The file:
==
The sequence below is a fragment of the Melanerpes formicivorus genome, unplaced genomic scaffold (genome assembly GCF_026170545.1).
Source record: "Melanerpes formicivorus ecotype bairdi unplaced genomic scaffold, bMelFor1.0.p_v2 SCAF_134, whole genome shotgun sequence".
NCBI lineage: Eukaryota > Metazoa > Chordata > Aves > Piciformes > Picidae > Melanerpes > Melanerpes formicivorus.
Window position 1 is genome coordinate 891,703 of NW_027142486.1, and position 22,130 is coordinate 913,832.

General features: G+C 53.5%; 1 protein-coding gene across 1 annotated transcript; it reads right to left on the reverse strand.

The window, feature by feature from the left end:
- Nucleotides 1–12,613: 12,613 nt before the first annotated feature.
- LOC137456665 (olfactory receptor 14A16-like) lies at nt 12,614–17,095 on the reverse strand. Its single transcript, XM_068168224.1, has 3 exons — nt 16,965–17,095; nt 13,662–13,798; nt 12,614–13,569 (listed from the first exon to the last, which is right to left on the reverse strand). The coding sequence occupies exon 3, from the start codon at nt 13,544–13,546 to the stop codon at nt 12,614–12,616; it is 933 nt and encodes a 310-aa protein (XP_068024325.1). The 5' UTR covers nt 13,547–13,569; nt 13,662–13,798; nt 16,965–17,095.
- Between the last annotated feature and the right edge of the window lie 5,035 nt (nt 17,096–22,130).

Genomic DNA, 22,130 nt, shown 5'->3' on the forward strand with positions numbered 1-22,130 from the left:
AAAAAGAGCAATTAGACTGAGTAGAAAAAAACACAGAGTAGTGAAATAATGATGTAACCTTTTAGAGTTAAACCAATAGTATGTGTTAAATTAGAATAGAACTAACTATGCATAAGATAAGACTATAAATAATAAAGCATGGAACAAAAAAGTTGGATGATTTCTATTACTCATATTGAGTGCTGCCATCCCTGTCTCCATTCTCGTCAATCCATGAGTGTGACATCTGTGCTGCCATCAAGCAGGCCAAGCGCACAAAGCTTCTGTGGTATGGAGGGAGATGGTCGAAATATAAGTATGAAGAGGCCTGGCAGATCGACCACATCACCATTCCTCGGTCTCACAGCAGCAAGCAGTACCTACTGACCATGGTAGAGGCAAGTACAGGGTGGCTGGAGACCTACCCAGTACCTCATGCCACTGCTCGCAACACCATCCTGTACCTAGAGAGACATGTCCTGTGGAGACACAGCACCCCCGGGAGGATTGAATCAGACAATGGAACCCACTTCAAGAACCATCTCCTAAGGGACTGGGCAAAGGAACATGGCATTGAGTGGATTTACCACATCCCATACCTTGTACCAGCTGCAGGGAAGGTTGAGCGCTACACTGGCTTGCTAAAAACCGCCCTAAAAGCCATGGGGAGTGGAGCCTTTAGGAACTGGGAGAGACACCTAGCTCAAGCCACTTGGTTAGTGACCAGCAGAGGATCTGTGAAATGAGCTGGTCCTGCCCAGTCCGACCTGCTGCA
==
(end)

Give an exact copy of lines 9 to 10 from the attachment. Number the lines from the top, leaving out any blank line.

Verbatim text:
- Between the last annotated feature and the right edge of the window lie 5,035 nt (nt 17,096–22,130).

Genomic DNA, 22,130 nt, shown 5'->3' on the forward strand with positions numbered 1-22,130 from the left: